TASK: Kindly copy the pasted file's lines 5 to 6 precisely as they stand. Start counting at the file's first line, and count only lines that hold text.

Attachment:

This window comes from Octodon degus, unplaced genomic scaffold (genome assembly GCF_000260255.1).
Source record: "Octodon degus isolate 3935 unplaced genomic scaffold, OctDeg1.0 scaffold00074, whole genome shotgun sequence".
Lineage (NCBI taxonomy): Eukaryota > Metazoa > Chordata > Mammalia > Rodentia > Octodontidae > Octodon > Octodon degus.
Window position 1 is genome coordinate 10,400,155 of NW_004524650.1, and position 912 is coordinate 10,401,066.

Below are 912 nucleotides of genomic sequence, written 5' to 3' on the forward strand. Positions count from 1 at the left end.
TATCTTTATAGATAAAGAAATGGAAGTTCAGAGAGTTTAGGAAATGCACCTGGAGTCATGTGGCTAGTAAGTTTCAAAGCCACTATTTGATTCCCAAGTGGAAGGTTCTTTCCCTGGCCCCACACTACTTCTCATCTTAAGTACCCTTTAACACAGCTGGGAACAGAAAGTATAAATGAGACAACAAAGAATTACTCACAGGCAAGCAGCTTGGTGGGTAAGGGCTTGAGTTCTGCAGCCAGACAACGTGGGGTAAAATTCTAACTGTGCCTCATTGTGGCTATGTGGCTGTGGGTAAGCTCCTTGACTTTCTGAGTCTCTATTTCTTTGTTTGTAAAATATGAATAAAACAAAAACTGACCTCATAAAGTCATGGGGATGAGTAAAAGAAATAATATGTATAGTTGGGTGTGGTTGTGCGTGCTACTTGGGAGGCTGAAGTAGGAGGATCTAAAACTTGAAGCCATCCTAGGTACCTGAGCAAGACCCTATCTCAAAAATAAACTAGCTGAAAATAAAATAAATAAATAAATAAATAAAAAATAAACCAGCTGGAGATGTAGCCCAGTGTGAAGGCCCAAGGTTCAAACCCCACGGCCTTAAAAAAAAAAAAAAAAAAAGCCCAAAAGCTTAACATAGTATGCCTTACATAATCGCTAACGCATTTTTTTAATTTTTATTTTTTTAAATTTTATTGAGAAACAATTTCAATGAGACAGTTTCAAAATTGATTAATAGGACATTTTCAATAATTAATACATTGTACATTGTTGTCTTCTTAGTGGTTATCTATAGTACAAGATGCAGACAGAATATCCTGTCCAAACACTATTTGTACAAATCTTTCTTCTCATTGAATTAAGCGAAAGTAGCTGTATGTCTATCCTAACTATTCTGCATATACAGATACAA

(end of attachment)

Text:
Below are 912 nucleotides of genomic sequence, written 5' to 3' on the forward strand. Positions count from 1 at the left end.
TATCTTTATAGATAAAGAAATGGAAGTTCAGAGAGTTTAGGAAATGCACCTGGAGTCATGTGGCTAGTAAGTTTCAAAGCCACTATTTGATTCCCAAGTGGAAGGTTCTTTCCCTGGCCCCACACTACTTCTCATCTTAAGTACCCTTTAACACAGCTGGGAACAGAAAGTATAAATGAGACAACAAAGAATTACTCACAGGCAAGCAGCTTGGTGGGTAAGGGCTTGAGTTCTGCAGCCAGACAACGTGGGGTAAAATTCTAACTGTGCCTCATTGTGGCTATGTGGCTGTGGGTAAGCTCCTTGACTTTCTGAGTCTCTATTTCTTTGTTTGTAAAATATGAATAAAACAAAAACTGACCTCATAAAGTCATGGGGATGAGTAAAAGAAATAATATGTATAGTTGGGTGTGGTTGTGCGTGCTACTTGGGAGGCTGAAGTAGGAGGATCTAAAACTTGAAGCCATCCTAGGTACCTGAGCAAGACCCTATCTCAAAAATAAACTAGCTGAAAATAAAATAAATAAATAAATAAATAAAAAATAAACCAGCTGGAGATGTAGCCCAGTGTGAAGGCCCAAGGTTCAAACCCCACGGCCTTAAAAAAAAAAAAAAAAAAAGCCCAAAAGCTTAACATAGTATGCCTTACATAATCGCTAACGCATTTTTTTAATTTTTATTTTTTTAAATTTTATTGAGAAACAATTTCAATGAGACAGTTTCAAAATTGATTAATAGGACATTTTCAATAATTAATACATTGTACATTGTTGTCTTCTTAGTGGTTATCTATAGTACAAGATGCAGACAGAATATCCTGTCCAAACACTATTTGTACAAATCTTTCTTCTCATTGAATTAAGCGAAAGTAGCTGTATGTCTATCCTAACTATTCTGCATATACAGATACAA